Episode 16.30?with Hosts Steve Kashul and Dr. Brian Cole. Broadcasting on ESPN Chicago?1000 WMVP-AM Radio, Saturdays from?8:30 to 9:00 AM/c.
Segment One: Dr. Adam Yanke from Midwest Orthopaedics at Rush talks about the responsibilities and experiences of a head team physician. Dr. Yanke has been recently appointed team physician for the Windy City Bulls.?The Windy City Bulls are an American professional basketball team of the NBA Development League and an affiliate of the Chicago Bulls of the National Basketball Association.
Dr. Yanke is a sports medicine orthopedic surgeon who treats shoulder and knee?dysfunction?with a special focus on cartilage restoration and patellofemoral disorders. Along with performing his training including Sports Medicine Fellowship at Rush University, he has also been involved in Doctorate work in Biochemistry focused on the basic science of cartilage restoration. His practice focuses on balancing the use of accepted surgical techniques while also offering access to clinical and surgical trials that provide access to new evolving techniques.
Segment Two: Steve and Dr. Cole discuss NBA, USA Basketball ?first-ever Youth Basketball Guidelines advising Athletes to Delay Single-Sport Specialization Until at Least 14 Years Old ? ? Includes Maximum and Recommended Participation Guidelines; Emphasizes Weekly Rest Minimums.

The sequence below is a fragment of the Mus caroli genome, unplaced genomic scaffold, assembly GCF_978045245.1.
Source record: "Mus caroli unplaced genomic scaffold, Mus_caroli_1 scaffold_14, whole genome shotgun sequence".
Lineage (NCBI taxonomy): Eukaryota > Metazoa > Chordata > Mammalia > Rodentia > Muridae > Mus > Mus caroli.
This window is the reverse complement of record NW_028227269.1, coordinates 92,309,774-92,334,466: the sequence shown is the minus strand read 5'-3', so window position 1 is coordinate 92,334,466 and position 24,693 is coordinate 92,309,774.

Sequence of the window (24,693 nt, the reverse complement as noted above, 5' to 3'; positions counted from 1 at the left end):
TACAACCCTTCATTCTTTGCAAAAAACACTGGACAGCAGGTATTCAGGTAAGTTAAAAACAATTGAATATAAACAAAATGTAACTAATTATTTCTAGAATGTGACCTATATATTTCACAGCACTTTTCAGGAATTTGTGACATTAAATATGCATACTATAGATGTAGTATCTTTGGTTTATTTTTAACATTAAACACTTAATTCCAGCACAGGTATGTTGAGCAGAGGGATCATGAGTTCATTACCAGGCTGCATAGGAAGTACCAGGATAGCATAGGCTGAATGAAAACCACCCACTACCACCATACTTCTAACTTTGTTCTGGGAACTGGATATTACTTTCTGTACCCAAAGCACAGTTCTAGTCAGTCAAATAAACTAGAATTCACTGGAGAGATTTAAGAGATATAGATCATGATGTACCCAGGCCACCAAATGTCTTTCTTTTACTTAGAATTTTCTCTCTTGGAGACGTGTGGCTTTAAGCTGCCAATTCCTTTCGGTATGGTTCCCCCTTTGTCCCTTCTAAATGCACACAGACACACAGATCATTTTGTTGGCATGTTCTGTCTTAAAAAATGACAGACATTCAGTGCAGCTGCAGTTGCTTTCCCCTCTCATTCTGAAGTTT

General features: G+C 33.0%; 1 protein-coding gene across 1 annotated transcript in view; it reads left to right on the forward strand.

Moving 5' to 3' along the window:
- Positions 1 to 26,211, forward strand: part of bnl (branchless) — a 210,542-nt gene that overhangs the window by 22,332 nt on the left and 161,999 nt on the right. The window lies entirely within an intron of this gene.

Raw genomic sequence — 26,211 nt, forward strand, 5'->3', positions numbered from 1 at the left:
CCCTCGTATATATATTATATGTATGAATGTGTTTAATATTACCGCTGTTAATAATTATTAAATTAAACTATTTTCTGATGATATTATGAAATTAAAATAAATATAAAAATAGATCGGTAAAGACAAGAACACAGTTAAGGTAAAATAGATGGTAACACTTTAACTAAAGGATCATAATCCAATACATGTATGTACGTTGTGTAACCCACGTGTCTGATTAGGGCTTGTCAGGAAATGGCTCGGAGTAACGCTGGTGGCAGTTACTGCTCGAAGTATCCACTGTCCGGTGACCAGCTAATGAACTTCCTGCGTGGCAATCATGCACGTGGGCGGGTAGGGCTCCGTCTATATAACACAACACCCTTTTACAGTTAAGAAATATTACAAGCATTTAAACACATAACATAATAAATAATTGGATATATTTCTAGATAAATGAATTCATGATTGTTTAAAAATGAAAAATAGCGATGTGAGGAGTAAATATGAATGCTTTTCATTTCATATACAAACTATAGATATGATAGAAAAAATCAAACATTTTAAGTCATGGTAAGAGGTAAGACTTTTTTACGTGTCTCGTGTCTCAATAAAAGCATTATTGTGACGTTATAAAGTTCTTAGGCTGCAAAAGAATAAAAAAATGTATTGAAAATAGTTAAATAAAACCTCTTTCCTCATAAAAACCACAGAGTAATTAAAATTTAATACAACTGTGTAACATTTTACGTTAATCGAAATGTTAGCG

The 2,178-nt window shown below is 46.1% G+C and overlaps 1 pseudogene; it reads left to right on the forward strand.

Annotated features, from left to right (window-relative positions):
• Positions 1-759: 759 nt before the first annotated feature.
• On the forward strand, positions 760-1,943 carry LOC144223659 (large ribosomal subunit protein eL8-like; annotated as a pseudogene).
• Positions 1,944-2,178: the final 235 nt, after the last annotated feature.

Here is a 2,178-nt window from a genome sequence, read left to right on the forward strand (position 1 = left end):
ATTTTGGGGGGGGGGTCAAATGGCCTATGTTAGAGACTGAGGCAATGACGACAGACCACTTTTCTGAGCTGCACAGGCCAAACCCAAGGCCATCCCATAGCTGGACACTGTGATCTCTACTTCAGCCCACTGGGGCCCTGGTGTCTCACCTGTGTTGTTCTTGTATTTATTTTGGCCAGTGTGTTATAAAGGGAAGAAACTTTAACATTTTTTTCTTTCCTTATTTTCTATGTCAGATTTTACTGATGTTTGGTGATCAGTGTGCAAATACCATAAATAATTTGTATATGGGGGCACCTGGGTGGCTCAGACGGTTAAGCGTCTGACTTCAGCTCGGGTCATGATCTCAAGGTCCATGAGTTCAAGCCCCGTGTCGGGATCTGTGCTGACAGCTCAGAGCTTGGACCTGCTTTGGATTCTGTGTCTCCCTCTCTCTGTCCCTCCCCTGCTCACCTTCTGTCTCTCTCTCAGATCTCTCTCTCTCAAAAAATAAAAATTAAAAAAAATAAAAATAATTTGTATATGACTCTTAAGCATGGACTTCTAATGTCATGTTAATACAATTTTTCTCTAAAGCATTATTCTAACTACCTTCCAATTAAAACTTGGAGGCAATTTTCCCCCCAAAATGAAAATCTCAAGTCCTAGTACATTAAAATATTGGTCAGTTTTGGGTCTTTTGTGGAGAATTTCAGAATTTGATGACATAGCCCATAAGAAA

Basketball is a great game that is played by millions of young people in the United States and around the world.?? Playing basketball fosters the development of peer relationships, self-esteem, leadership qualities, and physical health.
However, an overemphasis on early competitive success has led to several well-recognized issues that exist across youth sports, including in youth basketball:
- Pressure to begin high-intensity training at?a young age
- Early single-sport specialization
- Frequent and multiple competitive event scheduling
- Increased risk for injury, burnout, and disengagement from sports
Segment Three:?Karen Malkin from Karen Malkin Health Counseling?discusses The Next Hot Trends in Food.?You may not have heard of moringa or regenerative grazing yet. But there?s a good chance you will before long.
Not too far in the future, when you reach for a healthy drink, it might be full of water from a cactus.
Your main course at dinner might be a pear-like fruit from Southeast Asia that does a remarkable job of imitating meat. The next candy bar your children bite into might be infused with mushrooms that help cut down on the sugar needed to sweeten the treat. And their breakfast cereal might be colored with algae instead of chemicals.
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